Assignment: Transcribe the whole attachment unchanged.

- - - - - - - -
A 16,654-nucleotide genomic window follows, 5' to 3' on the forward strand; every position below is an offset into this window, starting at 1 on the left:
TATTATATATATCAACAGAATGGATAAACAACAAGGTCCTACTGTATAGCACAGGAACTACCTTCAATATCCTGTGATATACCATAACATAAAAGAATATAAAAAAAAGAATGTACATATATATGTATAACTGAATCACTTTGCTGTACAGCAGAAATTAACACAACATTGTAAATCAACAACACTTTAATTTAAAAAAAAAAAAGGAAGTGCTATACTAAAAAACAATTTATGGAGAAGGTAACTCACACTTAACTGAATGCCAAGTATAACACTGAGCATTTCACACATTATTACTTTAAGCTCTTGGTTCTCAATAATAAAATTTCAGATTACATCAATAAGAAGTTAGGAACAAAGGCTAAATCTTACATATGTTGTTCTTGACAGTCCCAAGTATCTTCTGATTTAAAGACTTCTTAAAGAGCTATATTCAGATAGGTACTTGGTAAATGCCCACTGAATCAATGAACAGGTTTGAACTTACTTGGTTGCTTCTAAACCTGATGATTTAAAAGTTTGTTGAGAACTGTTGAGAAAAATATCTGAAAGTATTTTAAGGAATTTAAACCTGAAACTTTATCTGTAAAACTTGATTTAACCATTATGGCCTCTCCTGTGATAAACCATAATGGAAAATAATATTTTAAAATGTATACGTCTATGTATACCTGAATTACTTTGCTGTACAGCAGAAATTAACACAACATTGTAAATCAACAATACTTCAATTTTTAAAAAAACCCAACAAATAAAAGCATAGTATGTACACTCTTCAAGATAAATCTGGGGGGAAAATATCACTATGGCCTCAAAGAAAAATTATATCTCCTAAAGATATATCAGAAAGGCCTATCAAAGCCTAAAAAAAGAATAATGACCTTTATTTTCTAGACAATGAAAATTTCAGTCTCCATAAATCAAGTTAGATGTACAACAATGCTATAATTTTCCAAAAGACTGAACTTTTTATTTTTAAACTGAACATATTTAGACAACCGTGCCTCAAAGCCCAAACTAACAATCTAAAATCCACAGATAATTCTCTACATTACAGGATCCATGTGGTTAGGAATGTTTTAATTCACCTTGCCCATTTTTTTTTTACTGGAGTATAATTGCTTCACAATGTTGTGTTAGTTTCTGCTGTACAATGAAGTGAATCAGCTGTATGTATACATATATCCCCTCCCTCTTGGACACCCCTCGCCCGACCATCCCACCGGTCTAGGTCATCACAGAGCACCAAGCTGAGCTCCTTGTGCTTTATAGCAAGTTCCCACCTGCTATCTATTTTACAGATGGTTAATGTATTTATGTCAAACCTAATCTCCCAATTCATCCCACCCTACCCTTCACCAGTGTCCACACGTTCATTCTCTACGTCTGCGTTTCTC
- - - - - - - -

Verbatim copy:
A 16,654-nucleotide genomic window follows, 5' to 3' on the forward strand; every position below is an offset into this window, starting at 1 on the left:
TATTATATATATCAACAGAATGGATAAACAACAAGGTCCTACTGTATAGCACAGGAACTACCTTCAATATCCTGTGATATACCATAACATAAAAGAATATAAAAAAAAGAATGTACATATATATGTATAACTGAATCACTTTGCTGTACAGCAGAAATTAACACAACATTGTAAATCAACAACACTTTAATTTAAAAAAAAAAAAGGAAGTGCTATACTAAAAAACAATTTATGGAGAAGGTAACTCACACTTAACTGAATGCCAAGTATAACACTGAGCATTTCACACATTATTACTTTAAGCTCTTGGTTCTCAATAATAAAATTTCAGATTACATCAATAAGAAGTTAGGAACAAAGGCTAAATCTTACATATGTTGTTCTTGACAGTCCCAAGTATCTTCTGATTTAAAGACTTCTTAAAGAGCTATATTCAGATAGGTACTTGGTAAATGCCCACTGAATCAATGAACAGGTTTGAACTTACTTGGTTGCTTCTAAACCTGATGATTTAAAAGTTTGTTGAGAACTGTTGAGAAAAATATCTGAAAGTATTTTAAGGAATTTAAACCTGAAACTTTATCTGTAAAACTTGATTTAACCATTATGGCCTCTCCTGTGATAAACCATAATGGAAAATAATATTTTAAAATGTATACGTCTATGTATACCTGAATTACTTTGCTGTACAGCAGAAATTAACACAACATTGTAAATCAACAATACTTCAATTTTTAAAAAAACCCAACAAATAAAAGCATAGTATGTACACTCTTCAAGATAAATCTGGGGGGAAAATATCACTATGGCCTCAAAGAAAAATTATATCTCCTAAAGATATATCAGAAAGGCCTATCAAAGCCTAAAAAAAGAATAATGACCTTTATTTTCTAGACAATGAAAATTTCAGTCTCCATAAATCAAGTTAGATGTACAACAATGCTATAATTTTCCAAAAGACTGAACTTTTTATTTTTAAACTGAACATATTTAGACAACCGTGCCTCAAAGCCCAAACTAACAATCTAAAATCCACAGATAATTCTCTACATTACAGGATCCATGTGGTTAGGAATGTTTTAATTCACCTTGCCCATTTTTTTTTTACTGGAGTATAATTGCTTCACAATGTTGTGTTAGTTTCTGCTGTACAATGAAGTGAATCAGCTGTATGTATACATATATCCCCTCCCTCTTGGACACCCCTCGCCCGACCATCCCACCGGTCTAGGTCATCACAGAGCACCAAGCTGAGCTCCTTGTGCTTTATAGCAAGTTCCCACCTGCTATCTATTTTACAGATGGTTAATGTATTTATGTCAAACCTAATCTCCCAATTCATCCCACCCTACCCTTCACCAGTGTCCACACGTTCATTCTCTACGTCTGCGTTTCTC